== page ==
The Discovery of Radium header
The Discovery of Radium header
The Discovery of Radium header
From Poland to ParisLooking for a Laboratory, Finding LoveThe Discovery of RadiumHonors, Disasters, & RenewalRadium Campaigns

The Mystery of the Rays

Two mysterious discoveries led Marie Curie to her life’s work. In December 1895, a German physicist, Wilhelm Roentgen, had discovered rays that could travel through solid wood or flesh. A few months later a French physicist, Henri Becquerel, discovered that minerals containing uranium also gave off rays. Roentgen’s X-rays amazed scientists, who took to studying them with great energy. They mostly ignored Becquerel’s rays, which seemed much the same, only weaker. Marie decided to investigate the uranium rays. There was so little work on them for her to read about that she could begin experiments at once.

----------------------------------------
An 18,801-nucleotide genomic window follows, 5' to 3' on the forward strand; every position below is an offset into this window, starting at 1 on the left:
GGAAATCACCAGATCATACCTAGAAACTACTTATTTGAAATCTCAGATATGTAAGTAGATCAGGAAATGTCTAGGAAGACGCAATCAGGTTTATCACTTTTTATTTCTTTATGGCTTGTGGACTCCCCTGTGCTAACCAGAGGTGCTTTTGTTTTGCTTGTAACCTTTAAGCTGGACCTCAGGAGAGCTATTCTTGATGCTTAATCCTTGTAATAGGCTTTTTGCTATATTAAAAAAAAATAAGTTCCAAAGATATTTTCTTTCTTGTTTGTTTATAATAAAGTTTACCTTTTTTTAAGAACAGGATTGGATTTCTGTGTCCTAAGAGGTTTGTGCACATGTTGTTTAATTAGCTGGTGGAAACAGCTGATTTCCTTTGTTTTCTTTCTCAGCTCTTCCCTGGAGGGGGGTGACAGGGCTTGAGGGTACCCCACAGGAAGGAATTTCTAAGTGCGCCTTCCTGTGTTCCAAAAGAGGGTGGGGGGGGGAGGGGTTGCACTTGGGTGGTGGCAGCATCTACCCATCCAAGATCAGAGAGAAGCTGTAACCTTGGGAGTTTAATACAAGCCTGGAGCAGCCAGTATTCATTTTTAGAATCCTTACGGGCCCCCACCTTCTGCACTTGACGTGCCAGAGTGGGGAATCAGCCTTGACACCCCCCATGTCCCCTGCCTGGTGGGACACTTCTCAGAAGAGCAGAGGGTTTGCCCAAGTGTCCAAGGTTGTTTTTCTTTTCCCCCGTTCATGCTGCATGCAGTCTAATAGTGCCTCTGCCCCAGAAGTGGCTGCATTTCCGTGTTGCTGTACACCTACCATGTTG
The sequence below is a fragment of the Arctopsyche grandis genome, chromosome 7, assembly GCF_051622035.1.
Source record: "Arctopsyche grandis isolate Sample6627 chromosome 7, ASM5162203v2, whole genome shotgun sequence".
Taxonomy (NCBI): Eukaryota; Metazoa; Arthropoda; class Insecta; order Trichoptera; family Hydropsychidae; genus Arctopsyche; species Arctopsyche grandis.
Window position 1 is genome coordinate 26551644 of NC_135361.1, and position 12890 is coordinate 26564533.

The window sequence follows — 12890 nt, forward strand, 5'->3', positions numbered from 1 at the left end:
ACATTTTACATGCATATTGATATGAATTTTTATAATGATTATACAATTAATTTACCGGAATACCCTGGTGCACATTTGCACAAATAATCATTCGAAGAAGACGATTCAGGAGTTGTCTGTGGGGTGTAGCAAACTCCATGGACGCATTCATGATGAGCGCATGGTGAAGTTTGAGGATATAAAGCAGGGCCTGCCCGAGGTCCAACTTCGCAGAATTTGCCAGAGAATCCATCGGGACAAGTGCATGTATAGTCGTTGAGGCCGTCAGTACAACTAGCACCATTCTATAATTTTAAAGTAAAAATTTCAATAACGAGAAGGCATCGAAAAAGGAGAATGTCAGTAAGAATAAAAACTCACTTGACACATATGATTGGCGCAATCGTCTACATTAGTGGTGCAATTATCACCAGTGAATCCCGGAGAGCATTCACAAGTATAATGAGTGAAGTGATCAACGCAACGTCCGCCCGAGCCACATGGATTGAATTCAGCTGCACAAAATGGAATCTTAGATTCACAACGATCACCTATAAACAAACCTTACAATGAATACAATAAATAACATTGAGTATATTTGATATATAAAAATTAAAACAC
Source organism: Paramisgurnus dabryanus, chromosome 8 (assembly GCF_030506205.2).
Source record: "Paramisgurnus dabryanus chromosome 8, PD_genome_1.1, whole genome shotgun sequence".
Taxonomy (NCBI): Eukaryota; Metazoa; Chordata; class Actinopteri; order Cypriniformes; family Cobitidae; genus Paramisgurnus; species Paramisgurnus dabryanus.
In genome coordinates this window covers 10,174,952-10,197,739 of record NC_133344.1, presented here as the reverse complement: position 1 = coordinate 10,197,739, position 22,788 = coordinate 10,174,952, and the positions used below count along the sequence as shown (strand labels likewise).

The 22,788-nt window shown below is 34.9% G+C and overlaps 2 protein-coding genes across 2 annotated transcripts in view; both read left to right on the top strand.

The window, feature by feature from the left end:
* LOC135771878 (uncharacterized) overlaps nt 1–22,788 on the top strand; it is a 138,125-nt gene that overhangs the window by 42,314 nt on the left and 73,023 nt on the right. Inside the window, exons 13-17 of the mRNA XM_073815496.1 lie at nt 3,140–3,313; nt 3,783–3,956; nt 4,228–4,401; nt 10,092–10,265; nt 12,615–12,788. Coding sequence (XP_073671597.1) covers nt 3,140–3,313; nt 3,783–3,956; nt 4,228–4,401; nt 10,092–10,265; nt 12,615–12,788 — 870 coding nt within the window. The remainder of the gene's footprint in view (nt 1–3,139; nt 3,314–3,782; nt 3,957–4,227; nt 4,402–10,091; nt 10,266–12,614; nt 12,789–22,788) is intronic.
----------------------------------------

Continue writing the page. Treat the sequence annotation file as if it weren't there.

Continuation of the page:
Read more about the mystery of the rays here. Look image

One of Roentgen's first X-ray photographis -- a colleagues hand (note the wedding ring).
(Move mouse over photos to read captions)

First Marie needed a lab. She had to settle for a storeroom in the Paris Municipal School, where her husband, Pierre Curie, was now a professor. The storeroom was crowded and damp, but somehow she had to overcome its problems. She started off by studying a variety of chemical compounds that contained uranium. She discovered that the strength of the rays that came out depended only on the amount of uranium in the compound. It had nothing to do with whether the material was solid or powdered, dry or wet, pure or combined with other chemical elements. If you had a certain amount of uranium—a certain number of uranium atoms—then you got a certain intensity of radiation. Nothing else made a difference.

Read more about how Marie attacked the mystery here. look image

The Discovery of Radium footer
The Discovery of Radium footerThe Discovery of Radium footer